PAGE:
The Soil Adjusted Vegetation Index (SAVI) was developed specifically to minimize soil brightness effects on vegetation indices derived from red and near-infrared (NIR) wavelengths [49]. In this study, NDVI and SAVI vegetation indices were derived from MODIS images for the period 12 July to 29 August 2014 (before the start of season) and 9 May to 26 June 2015 after the end of season. This season is best for modelling woody cover using passive optical data in savannah [50,51] because the remote sensing data for the beginning of the dry season provide the best discrimination of green woody canopies from the senesced grass layer [50,51]. The SAVI index was calculated as follows:
SAVI= (NIR − R)/(NIR + R+ L) ∗ (0.5 + L),
where the NIR is the near-infrared band, R is the red band and L stands for a soil correction factor (ranges from 0 to 1). L = 0.5 was used in this study as it has been recommended for savanna ecosystems by previous study [52].

2.2.4. MODIS Vegetation Continuous Field (VCF)

MODIS VCF is an Earth observation product describing percent tree cover, percent non-tree vegetation (mostly herbaceous) and percent bare surface and is provided globally at 250 m resolution by NASA, from the Land Processes Distribution Active Archive Centre (LP DAAC) available at It is called MOD44B as a standard MODIS product [53,54]. The collection 5 of this product (version 0051) was used in this study, being the most recent version of this dataset at the time of writing the manuscript. Specifically, MODIS VCF for the years 2008 and 2014 were used in this study for validation and comparison purposes.

2.2.5. Validation Datasets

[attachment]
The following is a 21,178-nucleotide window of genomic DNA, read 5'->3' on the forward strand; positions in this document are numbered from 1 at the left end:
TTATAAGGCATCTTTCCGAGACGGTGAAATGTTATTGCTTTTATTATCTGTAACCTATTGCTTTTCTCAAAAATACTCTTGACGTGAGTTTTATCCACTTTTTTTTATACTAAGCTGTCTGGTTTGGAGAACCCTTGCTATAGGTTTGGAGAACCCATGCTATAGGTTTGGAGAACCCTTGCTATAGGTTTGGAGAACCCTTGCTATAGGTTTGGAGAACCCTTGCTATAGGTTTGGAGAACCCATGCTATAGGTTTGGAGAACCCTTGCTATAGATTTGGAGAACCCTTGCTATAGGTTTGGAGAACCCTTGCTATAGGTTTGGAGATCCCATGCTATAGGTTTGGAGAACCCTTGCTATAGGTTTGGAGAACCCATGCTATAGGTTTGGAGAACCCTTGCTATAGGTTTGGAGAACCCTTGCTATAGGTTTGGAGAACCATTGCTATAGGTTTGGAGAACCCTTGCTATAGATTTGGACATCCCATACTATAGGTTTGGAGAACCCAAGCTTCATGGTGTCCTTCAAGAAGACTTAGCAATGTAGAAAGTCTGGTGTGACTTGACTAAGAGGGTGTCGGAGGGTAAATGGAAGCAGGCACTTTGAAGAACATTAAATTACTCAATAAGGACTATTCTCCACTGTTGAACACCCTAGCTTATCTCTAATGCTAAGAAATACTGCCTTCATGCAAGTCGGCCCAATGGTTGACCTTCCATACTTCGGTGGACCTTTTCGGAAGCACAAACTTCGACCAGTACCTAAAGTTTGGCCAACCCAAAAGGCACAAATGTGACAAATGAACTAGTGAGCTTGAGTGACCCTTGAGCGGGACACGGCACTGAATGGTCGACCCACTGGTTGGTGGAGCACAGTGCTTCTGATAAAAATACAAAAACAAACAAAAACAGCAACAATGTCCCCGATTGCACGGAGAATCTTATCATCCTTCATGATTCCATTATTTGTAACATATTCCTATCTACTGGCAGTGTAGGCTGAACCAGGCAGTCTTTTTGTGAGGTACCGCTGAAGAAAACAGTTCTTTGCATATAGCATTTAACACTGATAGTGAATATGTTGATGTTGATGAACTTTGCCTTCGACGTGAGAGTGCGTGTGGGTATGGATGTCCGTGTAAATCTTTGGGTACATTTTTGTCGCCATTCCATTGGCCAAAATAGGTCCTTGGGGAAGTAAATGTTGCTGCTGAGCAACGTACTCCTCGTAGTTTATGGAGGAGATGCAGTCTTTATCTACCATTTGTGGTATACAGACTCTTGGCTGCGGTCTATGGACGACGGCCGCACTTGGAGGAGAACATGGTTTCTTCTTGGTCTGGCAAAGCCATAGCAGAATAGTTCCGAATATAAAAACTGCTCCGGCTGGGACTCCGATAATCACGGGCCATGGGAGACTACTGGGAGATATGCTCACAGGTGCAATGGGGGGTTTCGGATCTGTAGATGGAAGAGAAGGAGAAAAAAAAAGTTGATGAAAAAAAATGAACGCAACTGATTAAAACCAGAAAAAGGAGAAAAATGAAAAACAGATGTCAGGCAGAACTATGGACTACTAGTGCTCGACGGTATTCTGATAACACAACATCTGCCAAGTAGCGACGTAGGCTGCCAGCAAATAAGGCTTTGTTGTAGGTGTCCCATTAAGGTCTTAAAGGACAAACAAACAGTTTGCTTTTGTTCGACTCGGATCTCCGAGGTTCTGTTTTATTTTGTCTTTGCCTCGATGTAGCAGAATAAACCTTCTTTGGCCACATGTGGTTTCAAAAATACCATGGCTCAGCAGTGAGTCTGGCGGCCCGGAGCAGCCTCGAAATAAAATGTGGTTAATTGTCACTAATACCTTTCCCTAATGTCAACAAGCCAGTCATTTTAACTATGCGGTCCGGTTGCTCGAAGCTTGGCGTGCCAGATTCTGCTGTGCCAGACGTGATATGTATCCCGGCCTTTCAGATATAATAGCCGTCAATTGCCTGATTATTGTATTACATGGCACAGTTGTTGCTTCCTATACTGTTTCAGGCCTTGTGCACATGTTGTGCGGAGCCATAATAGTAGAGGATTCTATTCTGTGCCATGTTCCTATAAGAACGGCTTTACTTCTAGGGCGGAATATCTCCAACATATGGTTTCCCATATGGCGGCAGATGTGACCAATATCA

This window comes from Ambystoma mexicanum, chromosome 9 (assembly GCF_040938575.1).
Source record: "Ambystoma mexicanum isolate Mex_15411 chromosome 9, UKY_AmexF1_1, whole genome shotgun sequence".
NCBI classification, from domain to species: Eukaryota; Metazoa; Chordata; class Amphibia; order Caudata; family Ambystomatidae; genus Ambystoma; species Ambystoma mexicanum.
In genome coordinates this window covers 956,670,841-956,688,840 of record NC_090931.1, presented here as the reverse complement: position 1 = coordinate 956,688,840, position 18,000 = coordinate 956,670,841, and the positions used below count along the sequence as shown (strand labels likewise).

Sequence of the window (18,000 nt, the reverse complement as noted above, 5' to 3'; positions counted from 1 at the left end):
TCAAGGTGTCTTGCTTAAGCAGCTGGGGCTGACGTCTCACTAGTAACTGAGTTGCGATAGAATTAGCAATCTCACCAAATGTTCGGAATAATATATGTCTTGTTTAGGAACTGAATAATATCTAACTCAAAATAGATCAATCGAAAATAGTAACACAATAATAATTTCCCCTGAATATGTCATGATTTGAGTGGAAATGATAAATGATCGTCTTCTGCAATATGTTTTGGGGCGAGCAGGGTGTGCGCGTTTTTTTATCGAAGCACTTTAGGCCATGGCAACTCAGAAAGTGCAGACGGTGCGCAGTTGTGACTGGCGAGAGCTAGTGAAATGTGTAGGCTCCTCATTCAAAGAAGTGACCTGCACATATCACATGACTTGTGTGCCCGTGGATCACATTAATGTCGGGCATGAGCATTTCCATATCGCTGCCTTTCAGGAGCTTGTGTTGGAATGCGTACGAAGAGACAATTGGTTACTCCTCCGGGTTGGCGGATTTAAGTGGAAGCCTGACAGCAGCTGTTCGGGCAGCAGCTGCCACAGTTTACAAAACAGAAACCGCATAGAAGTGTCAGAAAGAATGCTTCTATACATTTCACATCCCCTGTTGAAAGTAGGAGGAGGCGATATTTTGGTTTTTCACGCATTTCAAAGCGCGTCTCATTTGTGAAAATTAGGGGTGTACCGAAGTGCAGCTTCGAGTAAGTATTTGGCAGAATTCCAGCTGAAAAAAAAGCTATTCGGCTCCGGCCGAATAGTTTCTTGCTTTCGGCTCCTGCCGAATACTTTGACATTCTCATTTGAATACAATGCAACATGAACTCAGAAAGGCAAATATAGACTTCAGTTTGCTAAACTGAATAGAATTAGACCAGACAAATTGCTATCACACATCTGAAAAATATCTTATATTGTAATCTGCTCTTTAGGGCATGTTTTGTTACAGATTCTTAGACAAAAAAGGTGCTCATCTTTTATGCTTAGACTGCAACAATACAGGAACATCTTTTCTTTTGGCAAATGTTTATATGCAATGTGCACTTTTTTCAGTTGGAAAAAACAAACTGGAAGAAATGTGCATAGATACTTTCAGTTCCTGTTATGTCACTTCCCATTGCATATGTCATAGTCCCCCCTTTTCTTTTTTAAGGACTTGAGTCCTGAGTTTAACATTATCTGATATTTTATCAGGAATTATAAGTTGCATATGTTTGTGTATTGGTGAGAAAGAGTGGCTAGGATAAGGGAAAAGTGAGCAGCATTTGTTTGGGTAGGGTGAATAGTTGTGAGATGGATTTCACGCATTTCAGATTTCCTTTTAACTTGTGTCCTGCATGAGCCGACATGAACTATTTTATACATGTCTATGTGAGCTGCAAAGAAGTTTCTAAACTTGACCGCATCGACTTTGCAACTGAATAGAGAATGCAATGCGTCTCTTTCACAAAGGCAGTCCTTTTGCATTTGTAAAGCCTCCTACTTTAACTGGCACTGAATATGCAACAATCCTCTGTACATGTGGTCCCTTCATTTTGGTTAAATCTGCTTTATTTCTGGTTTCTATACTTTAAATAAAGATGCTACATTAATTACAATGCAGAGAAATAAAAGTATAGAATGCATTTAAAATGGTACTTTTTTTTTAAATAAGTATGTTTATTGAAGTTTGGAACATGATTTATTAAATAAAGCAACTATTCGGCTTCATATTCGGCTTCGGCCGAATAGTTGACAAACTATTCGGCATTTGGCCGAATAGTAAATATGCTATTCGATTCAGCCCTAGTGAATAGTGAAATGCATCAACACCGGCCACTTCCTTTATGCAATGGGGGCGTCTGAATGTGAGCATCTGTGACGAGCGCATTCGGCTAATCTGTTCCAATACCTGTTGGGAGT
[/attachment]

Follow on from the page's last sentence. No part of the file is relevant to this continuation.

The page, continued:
Two woody cover map of KNP were used as independent validation dataset. A 2010 woody cover map was produced using 14 dual-polarized (HV, HH) 12.5 m L-band ALOS PALSAR images trained with a random forest algorithm and 25,000 ha of airborne LiDAR data [55]. The L-band Synthetic Aperture Radar (SAR) data was shown to produce higher accuracy woody cover products compared to C- and X-band data in southern African savannas [56]. The LiDAR data were acquired in April 2008 (end of wet season) when woody plants were leaf-on, and the SAR images in July–August 2008 (dry season, leaf-off) to avoid soil moisture effects on the radar signal [56]. This was shown to be the best season to model woody cover in the region with SAR data [6,57]. Woody plants of at least 1 m canopy height were included. For details of the LiDAR and SAR datasets, see [56]. Validation of the SAR-map with independent LiDAR data produced an R2 = 0.8 and RMSE = 7.7% [56]. The 12.5 m LiDAR/SAR product was resampled to the 250 m MODIS resolution. In addition, the Bucini’s woody cover map was provided by Scientific Services (GIS unit) of SANParks [50,51]. The map was modelled through multiple regression techniques using a combination of optical Landsat ETM+ data, JERS-1 SAR scenes (L-band, HH polarization), and field plots of woody cover. The best predictive model was selected based on the Akaike information criterion [50,51], and the 90 m pixel size map represented woody cover conditions for the years around 2000.